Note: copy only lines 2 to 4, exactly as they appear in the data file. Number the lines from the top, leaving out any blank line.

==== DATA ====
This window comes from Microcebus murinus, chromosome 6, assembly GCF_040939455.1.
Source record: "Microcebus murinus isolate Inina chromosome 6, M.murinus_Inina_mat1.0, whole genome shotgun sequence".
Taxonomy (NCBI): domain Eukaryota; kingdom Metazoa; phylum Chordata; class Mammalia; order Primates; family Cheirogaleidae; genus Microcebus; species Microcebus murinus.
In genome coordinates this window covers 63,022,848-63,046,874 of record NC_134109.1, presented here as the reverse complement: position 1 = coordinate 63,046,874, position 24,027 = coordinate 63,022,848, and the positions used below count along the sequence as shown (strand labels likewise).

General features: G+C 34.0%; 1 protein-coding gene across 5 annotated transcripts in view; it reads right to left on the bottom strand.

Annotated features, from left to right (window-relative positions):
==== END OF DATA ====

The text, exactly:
Source record: "Microcebus murinus isolate Inina chromosome 6, M.murinus_Inina_mat1.0, whole genome shotgun sequence".
Taxonomy (NCBI): domain Eukaryota; kingdom Metazoa; phylum Chordata; class Mammalia; order Primates; family Cheirogaleidae; genus Microcebus; species Microcebus murinus.
In genome coordinates this window covers 63,022,848-63,046,874 of record NC_134109.1, presented here as the reverse complement: position 1 = coordinate 63,046,874, position 24,027 = coordinate 63,022,848, and the positions used below count along the sequence as shown (strand labels likewise).